Recently physicist Jasper Kirkby and his team conducted an experiment at CERN to try and prove that the Sun and cosmic rays (protons) are responsible for seeding clouds and hence regulate climate. The results published in Nature last month have been discussed quite a bit but are inconclusive because the particles in the experiments chamber created by the protons are to small to seed clouds. He does however intend to do further experiments, so the results are likely to be fed into models and climate science in general.

Also recently the Spencer and Braswell paper published in a journal called Remote Sensing suggested that there would be far less warming than the majority of scientists have been predicting. However the paper came under a lot of criticism partly because the model used by Spencer was over simplified, partly because he published the paper in a journal with a specialism on the borders of climate science. More recently Andrew Dessler has a paper in press that criticises the maths/science of the Spencer/Braswell paper.

On top of all the criticism, the editor in chief of Remote Sensing stepped down because he realised the Spencer/Braswell paper probably was not of sufficient quality and the journal had not the expertise to review the paper effectively. Spencer has also been criticised for deviating from science and delving into politics and economics, publicly stating his political views and his purpose in life.

For more information, the Skeptical Science web site (which recently won an award) has some useful articles:

So what has been happening around the world this year?

1. Arctic ice extent is again at a record low, similar to 2007.  So despite the claims the planet is (bizarrely) cooling, the average ice extent is continuing downwards. Why else would nations and oil companies be interested in these regions?

2. The US has suffered a very serious drought and wild fires as shown in the video above and news reports.

3. King Crabs have been found on the edges of the Antarctic.

4. Research has shown that species migration away from the equator towards the poles is about 20cm per hour.

Just a few observations out of many around the world, that our warming of the planet is gradually have an impact. But it isn't predicted to be gradual forever, positive feedbacks are likely to make things worse.

Tuesday, September 6

Polar Talk

Just spotted a talk called The Frozen Planet at Portsmouth Grammar School on 24th November, looks good. More details at The News.

Wednesday, August 24

Have your say about cycling

Havant Borough Council are wanting contributions to the consultation about the boroughs cycling policy. The deadline for submissions has been extended to 16th Sept so there is still time to contribute.

The council are developing a policy to get more people cycling and they want peoples views about how they can achieve this.

More info and the consultation form at

Tuesday, August 9

Fully Charged episode 27

Video time...

The latest episode of Fully Charged from Robert Llewellyn. Here he talks about the Nissan Leaf, the Top Gear review of the car and an Eco car Rally:

Tuesday, August 2

Wellington Park

Yet another change of name for the Taylor Wimpey housing development, once called Dukes Meadow and I think something else before that?? Now it's called Wellington Park, which is less subtle than Dukes Meadow. For a few months even the name of the developer changed, but now they seem to be happy with Taylor Wimpey:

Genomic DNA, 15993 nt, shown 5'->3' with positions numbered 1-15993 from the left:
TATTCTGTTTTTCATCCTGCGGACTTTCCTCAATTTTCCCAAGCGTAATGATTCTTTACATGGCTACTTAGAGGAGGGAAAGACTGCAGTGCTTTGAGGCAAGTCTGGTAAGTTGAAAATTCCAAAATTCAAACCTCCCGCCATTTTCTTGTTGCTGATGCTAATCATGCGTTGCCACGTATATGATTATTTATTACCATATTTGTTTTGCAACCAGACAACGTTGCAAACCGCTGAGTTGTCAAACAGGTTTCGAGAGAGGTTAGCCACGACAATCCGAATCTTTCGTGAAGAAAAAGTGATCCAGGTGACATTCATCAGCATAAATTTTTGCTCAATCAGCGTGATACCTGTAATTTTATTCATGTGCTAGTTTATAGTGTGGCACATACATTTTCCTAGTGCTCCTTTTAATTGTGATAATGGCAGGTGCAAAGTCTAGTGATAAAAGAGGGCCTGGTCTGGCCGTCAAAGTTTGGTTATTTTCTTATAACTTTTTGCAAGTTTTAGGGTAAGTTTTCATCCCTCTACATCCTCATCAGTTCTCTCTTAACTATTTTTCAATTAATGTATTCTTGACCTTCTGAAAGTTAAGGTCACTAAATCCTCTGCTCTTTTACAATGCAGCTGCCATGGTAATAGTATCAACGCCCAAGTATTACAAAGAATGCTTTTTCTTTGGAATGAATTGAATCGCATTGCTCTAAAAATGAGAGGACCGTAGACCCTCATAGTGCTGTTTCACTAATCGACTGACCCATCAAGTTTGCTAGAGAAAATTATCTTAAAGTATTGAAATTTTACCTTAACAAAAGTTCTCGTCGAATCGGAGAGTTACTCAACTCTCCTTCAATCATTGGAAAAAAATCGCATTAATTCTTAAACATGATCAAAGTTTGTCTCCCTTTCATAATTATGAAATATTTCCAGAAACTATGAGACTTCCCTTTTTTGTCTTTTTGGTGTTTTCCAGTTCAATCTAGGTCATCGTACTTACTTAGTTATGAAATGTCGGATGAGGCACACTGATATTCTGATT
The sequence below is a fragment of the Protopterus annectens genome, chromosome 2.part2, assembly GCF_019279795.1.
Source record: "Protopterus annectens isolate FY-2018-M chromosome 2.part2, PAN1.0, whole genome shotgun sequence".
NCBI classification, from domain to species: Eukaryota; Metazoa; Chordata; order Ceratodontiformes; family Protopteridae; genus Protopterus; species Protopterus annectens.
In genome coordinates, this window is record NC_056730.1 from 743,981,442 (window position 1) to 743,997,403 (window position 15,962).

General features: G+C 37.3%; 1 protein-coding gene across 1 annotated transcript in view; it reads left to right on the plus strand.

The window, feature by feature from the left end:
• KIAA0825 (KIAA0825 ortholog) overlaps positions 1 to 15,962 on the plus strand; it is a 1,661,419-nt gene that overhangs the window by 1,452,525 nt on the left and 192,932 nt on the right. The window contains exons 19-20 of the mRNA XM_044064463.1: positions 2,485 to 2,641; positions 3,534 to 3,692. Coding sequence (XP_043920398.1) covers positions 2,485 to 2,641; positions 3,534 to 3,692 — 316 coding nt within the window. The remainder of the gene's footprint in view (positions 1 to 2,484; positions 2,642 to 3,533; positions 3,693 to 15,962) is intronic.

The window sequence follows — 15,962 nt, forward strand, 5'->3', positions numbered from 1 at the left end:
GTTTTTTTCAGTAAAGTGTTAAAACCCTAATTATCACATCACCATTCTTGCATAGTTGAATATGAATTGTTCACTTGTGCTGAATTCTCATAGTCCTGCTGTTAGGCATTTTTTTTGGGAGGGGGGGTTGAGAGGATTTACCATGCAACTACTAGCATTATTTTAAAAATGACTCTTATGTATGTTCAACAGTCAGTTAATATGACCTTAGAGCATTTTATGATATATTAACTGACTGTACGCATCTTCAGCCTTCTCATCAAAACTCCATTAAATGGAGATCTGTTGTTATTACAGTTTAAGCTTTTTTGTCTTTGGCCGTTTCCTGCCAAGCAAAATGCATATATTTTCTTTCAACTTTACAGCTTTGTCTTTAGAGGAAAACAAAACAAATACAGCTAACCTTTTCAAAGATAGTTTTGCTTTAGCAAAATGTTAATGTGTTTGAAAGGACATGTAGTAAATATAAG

Monday, August 1

New development

The Makiba development in Waterlooville looks like it has reached the top floor. Not sure what happened to the original developers, work on the site stopped for some time. The original plans were for flats and commercial premises, not sure if this is what is being built now, one assumes it is.

I remember when the Baytree Book Shop occupied the building on the corner.

Saturday, July 30


We have frogs. The frogs spawn, produced a lot of tadpoles, which produced some frogs in the little pond. Just hope the local cats don't get them. We also have to be careful not to tread on one, since there is a path by the pond.

You can just see one a a dark patch of slime here

This shot shows two, one hiding under a pebble

A better shot of the hiding frog. 
Note the metalwork is to stop cats and kids.

Friday, July 29

Plastic bags re-surface

In January and February 2008 I posted some articles about plastic bags found in trees and hedgerows around Waterlooville. As a result of my campaign, nationally supermarkets began a voluntary scheme to reduce plastic bags being handed out at the checkouts (ha, well I wish I had that much influence).
Supermarkets claimed that they reduced the number of bags they were handing out for free by (I think) 40%.

Is it just me that has noticed that after an initial effort to get checkout staff to reduce the number of bags handed out, the staff where ever you went, started going back to their old ways and automatically pulled out the bag with the assumption that you need one.

In some respects, I don't blame the staff, however even when you buy a small item, a checkout person will still offer a bag, even though the item can be carried or dropped in your pocket. This suggest management training is pushing them, along with consumer laziness.

So today the Guardian reports that bag use is going back up and Defra are preparing for legislation after a failure of the voluntary code. Something has to be done, leaving it to competing monopolistic institutions such as supermarkets, will not achieve the desired results.